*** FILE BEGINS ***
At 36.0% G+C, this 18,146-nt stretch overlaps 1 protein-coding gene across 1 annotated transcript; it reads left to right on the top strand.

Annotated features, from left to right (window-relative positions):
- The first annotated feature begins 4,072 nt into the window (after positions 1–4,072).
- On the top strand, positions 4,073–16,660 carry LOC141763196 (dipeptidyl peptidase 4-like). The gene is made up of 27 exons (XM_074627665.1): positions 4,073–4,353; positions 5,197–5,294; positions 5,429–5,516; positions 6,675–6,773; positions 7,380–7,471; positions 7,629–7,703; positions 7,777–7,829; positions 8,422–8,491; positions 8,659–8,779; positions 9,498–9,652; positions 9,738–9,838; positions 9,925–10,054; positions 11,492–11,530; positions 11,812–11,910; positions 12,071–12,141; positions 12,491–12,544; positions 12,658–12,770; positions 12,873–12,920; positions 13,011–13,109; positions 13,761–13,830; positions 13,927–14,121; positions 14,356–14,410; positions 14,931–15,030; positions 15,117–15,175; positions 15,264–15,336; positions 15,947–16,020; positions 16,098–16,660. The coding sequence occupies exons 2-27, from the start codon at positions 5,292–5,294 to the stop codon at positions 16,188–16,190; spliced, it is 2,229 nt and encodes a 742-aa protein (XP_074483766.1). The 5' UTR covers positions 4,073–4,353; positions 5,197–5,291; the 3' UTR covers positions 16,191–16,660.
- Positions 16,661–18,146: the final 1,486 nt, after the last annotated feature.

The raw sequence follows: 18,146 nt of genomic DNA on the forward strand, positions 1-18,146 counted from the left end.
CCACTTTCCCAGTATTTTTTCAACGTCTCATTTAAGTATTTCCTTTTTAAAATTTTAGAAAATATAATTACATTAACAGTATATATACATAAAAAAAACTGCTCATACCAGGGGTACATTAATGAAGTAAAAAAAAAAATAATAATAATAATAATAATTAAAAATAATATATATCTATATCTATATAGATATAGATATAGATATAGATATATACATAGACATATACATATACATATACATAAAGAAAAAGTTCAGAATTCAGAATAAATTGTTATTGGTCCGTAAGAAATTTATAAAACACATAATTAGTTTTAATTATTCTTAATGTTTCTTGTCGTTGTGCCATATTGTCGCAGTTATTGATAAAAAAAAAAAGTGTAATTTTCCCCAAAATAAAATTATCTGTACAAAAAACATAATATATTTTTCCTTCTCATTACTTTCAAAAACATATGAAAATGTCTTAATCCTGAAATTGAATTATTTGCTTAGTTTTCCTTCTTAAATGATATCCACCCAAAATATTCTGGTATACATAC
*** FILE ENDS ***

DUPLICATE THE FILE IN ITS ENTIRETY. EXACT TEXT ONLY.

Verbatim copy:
At 36.0% G+C, this 18,146-nt stretch overlaps 1 protein-coding gene across 1 annotated transcript; it reads left to right on the top strand.

Annotated features, from left to right (window-relative positions):
- The first annotated feature begins 4,072 nt into the window (after positions 1–4,072).
- On the top strand, positions 4,073–16,660 carry LOC141763196 (dipeptidyl peptidase 4-like). The gene is made up of 27 exons (XM_074627665.1): positions 4,073–4,353; positions 5,197–5,294; positions 5,429–5,516; positions 6,675–6,773; positions 7,380–7,471; positions 7,629–7,703; positions 7,777–7,829; positions 8,422–8,491; positions 8,659–8,779; positions 9,498–9,652; positions 9,738–9,838; positions 9,925–10,054; positions 11,492–11,530; positions 11,812–11,910; positions 12,071–12,141; positions 12,491–12,544; positions 12,658–12,770; positions 12,873–12,920; positions 13,011–13,109; positions 13,761–13,830; positions 13,927–14,121; positions 14,356–14,410; positions 14,931–15,030; positions 15,117–15,175; positions 15,264–15,336; positions 15,947–16,020; positions 16,098–16,660. The coding sequence occupies exons 2-27, from the start codon at positions 5,292–5,294 to the stop codon at positions 16,188–16,190; spliced, it is 2,229 nt and encodes a 742-aa protein (XP_074483766.1). The 5' UTR covers positions 4,073–4,353; positions 5,197–5,291; the 3' UTR covers positions 16,191–16,660.
- Positions 16,661–18,146: the final 1,486 nt, after the last annotated feature.

The raw sequence follows: 18,146 nt of genomic DNA on the forward strand, positions 1-18,146 counted from the left end.
CCACTTTCCCAGTATTTTTTCAACGTCTCATTTAAGTATTTCCTTTTTAAAATTTTAGAAAATATAATTACATTAACAGTATATATACATAAAAAAAACTGCTCATACCAGGGGTACATTAATGAAGTAAAAAAAAAAATAATAATAATAATAATAATTAAAAATAATATATATCTATATCTATATAGATATAGATATAGATATAGATATATACATAGACATATACATATACATATACATAAAGAAAAAGTTCAGAATTCAGAATAAATTGTTATTGGTCCGTAAGAAATTTATAAAACACATAATTAGTTTTAATTATTCTTAATGTTTCTTGTCGTTGTGCCATATTGTCGCAGTTATTGATAAAAAAAAAAAGTGTAATTTTCCCCAAAATAAAATTATCTGTACAAAAAACATAATATATTTTTCCTTCTCATTACTTTCAAAAACATATGAAAATGTCTTAATCCTGAAATTGAATTATTTGCTTAGTTTTCCTTCTTAAATGATATCCACCCAAAATATTCTGGTATACATAC